The Australian dream is costing migrants tens of thousands of dollars and career opportunities

When Roger (not his real name) migrated to Australia in 2017, he looked forward to settling down in Melbourne, close to family and friends.

Just two years later, his visa requirements meant that he and his family were forced to move.

Roger was initially on a temporary graduate visa, which enabled him to study and work. Upon graduating, the requirements of his new visa saw him move to a regional area to work in his field of study.

He was left with two options — Darwin or Hobart.

His family chose Hobart, where Roger could pick up casual work with his old disability sector employer.

“It was just so overwhelming to know that there is so much involved in relocation and there was cost being one of the factors, and then there was the factor of moving away from your family, relocating your kids,” he said.

Several flights to inspect rental properties, booking accommodation each time, paying bond, transferring registrations, and furnishing a new house would cost the family nearly $20,000.

A new visa, another $10,000. Health checks for each family member, and a migration agent to help them navigate the visa system, an additional $4,000.

He was also told the Tasmanian government would charge him $15,000 to send his two kids to public school.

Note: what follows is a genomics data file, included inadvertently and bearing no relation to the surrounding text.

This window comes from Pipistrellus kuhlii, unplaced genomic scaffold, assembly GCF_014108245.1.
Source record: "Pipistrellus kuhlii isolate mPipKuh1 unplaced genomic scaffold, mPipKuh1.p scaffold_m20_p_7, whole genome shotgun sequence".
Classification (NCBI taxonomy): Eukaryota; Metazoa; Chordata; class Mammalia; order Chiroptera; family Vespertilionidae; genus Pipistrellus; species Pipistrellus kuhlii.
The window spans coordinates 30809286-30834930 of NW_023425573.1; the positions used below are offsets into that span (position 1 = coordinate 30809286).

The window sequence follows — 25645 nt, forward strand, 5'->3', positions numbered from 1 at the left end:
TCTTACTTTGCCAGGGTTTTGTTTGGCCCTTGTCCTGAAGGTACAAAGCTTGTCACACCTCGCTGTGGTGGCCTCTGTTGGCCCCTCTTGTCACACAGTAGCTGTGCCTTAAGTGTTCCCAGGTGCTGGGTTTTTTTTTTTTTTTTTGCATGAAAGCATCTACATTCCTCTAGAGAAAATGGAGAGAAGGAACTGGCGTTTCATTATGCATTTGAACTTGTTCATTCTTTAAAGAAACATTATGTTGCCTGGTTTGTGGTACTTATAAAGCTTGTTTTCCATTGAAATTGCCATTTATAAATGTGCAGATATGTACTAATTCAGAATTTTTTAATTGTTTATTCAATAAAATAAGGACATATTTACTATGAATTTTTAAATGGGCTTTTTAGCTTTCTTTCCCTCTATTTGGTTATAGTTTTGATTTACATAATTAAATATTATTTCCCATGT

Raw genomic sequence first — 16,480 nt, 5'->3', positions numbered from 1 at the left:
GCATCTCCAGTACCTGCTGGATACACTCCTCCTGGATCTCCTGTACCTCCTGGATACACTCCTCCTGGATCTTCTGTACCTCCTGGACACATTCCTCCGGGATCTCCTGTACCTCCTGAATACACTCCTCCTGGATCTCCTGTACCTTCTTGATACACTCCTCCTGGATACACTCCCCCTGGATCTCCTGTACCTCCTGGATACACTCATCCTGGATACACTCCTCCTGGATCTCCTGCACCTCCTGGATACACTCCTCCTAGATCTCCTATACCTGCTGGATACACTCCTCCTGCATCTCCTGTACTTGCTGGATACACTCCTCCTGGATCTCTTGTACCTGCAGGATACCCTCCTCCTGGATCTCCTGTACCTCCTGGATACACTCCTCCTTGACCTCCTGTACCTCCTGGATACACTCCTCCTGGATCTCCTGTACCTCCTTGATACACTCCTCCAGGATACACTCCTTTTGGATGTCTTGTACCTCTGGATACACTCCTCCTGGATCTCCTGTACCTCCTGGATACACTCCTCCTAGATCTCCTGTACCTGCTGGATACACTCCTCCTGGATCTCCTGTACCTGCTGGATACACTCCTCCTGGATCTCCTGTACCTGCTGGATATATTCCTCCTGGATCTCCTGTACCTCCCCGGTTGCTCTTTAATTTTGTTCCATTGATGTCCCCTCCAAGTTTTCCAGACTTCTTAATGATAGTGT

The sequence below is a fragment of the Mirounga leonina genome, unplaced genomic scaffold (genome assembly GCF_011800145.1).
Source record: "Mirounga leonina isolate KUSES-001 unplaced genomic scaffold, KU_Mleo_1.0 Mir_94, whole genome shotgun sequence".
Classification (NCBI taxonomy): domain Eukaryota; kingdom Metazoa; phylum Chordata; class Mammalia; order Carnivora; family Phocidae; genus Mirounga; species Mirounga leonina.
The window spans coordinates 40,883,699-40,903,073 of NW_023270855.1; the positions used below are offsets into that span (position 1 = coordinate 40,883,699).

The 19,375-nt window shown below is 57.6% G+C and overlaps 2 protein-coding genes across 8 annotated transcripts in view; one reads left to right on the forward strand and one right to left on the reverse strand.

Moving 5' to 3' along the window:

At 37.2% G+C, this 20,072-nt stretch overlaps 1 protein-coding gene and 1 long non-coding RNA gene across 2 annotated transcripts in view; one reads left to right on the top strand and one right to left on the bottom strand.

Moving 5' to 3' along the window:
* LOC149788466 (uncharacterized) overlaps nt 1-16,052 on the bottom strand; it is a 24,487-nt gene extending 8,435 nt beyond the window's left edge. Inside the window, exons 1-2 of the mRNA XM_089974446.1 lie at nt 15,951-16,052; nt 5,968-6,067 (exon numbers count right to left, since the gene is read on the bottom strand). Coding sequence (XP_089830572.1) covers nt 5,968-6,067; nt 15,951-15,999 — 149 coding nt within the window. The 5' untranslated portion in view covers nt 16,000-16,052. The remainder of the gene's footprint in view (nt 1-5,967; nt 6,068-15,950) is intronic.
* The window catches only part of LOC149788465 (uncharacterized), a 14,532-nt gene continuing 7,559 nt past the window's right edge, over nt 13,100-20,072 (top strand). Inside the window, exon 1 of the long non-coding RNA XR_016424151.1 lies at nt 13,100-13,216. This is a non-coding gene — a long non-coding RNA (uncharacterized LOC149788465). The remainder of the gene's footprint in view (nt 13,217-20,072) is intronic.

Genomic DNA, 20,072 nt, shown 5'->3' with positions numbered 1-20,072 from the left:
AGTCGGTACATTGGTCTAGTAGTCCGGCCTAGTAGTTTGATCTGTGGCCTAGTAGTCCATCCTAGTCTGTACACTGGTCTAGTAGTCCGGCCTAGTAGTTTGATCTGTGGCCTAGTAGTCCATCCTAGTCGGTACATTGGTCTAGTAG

On top of that, without access to Medicare, the family needed to pay for private health insurance.

The new visa also meant Roger or his partner had to work or study full time. Because Roger was only able to get casual shifts, his partner had to take on a diploma, which cost them another $10,000.

“You don’t have another choice. But at the end of the day, it’s not just the financial pressure, it’s the mental stress, it’s the agony, the frustration that’s involved in this whole process,” Roger said.

Roger found himself working around the clock to pay for this unplanned move.

“I would work morning, afternoon, night. It was not easy because I had to do it, I had to pay for all of this,” he said.

“You don’t even have enough time to actually assess the situation, how much pressure you’re taking, how things could have been different for you if all of these costs were not there.

“They’re just there by default, you have to do it.”

In his home country, Roger was a dentist for nine years. He’d hoped to be able to re-train in Tasmania and help resolve the dentist shortage in the state.

But he said the stresses and costs of migrating to the state had made that impossible.

“It doesn’t allow me to actually invest my time in what I’d love to do,” he said.

“It just stops you.”

Family sells ‘almost all’ their assets to migrate

Tasmania offers migrants a hopeful future but with the shock of the costs, many are left struggling and in debt.

In 2016, Nick Razani came to Australia from Iran, where he said he was no longer safe.

“Unfortunately, my country is not the best place to achieve your goals and dreams and I always wanted something bigger,” he said.

He initially moved to Melbourne on a Student Visa, hoping to become a teacher. He completed a master’s at Monash University and spent the following two years working in that profession.

He moved to Hobart in 2020, during the height of strict COVID-19 lockdowns in Victoria, but he soon found out teachers weren’t on the list of occupations in demand, and so would not give him the best chance of getting permanent residency.